Global Atlas

Global Action Plan for the Prevention and Control of NCDs 2013-2020

 

Prepared by Sarah Charlesworth and Andrew Wilcock

News and updates from www.palliativedrugs.com

15 Feb, 14 | by James Smallbone, Publishing Assistant

Selected items from the News and Latest Additions sections of www.palliativedrugs.com, the world’s leading palliative care website.

 

Hot topics

New drug driving offence – changes to SPCs and product labelling

The UK Medicines and Healthcare products Regulatory Agency (MHRA) has issued information about changes that will be made to UK SPCs, PILs and product packaging for all medicines controlled by the Misuse of Drugs Act. This is in anticipation of the new drug driving offence that is due to be debated in parliament and come into effect later in 2014.

The main targets for this offence are dangerous drivers who are impaired after recreational use of drugs, including illicit as well as controlled drugs such as morphine, amphetamine and some benzodiazepines (see our news item 08-08-2013). A statutory defence has been included in the draft legislation for patients who have been prescribed the drugs for medical or dental purposes and are taking them in accordance with the prescriber’s directions and information given by the manufacturer. The information given by the manufacturer in section 4.7 of the SPC is now to include the following text: This medicine can impair cognitive function and can affect a patient’s ability to drive safely. This class of medicine is in the list of drugs included in regulations under 5a of the Road Traffic Act 1988. When prescribing this medicine, patients should be told:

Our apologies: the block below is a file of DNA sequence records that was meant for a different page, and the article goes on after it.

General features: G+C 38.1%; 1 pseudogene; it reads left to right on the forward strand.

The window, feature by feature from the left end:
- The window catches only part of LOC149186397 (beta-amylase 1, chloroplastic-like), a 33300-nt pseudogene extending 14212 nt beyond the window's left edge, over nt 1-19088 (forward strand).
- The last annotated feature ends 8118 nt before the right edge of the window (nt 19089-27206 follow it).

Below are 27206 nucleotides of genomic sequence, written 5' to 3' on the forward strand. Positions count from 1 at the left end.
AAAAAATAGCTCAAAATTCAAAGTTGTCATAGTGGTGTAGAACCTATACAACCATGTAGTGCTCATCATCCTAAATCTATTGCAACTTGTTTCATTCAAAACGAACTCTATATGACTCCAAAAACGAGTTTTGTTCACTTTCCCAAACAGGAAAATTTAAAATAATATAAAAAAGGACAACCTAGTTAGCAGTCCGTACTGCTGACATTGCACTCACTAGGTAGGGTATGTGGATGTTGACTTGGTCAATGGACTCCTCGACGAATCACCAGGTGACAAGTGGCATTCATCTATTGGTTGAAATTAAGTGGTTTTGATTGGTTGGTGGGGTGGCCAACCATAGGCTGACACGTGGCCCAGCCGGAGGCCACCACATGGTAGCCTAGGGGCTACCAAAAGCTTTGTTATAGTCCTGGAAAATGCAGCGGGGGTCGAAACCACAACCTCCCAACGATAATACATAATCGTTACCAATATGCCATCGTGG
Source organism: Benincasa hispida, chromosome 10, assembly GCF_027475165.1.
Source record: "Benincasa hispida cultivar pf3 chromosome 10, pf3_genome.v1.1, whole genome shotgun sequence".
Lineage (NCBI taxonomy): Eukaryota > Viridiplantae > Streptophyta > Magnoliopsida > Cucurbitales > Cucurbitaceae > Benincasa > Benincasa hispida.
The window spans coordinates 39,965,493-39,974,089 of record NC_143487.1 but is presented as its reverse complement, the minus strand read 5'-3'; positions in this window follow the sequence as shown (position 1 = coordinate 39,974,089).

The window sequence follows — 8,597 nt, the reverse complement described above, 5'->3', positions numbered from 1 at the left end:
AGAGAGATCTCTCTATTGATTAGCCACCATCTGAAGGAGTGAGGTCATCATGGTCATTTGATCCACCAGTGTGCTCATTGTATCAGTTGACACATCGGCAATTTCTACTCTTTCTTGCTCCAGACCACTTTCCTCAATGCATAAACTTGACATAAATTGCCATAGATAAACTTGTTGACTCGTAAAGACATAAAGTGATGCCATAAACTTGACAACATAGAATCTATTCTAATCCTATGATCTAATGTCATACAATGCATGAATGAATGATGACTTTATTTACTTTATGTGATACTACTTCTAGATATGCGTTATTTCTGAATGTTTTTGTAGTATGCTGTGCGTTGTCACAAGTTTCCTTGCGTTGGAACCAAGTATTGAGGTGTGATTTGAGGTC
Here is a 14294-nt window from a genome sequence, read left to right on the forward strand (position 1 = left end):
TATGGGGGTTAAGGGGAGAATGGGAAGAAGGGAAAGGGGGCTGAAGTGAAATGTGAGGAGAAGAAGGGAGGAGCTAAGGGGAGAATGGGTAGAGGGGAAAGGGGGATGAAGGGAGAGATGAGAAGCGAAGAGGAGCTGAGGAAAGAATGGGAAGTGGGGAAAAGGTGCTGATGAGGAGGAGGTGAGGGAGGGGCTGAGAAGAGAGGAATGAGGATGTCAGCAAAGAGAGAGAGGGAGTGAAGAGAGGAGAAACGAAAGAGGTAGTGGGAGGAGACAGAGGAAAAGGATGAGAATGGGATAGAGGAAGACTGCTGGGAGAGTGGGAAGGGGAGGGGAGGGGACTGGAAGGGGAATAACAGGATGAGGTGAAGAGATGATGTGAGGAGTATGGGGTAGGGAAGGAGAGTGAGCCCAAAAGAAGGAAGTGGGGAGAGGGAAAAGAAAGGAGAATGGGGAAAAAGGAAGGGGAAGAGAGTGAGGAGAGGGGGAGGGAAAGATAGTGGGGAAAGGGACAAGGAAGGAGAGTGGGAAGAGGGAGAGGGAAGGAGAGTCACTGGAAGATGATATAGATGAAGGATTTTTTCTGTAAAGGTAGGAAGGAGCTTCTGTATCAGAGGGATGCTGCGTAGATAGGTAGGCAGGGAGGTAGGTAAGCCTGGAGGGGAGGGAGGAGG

• the medicine is likely to affect your ability to drive
  • do not drive until you know how the medicine affects you
  • it is an offence to drive while under the influence of this medicine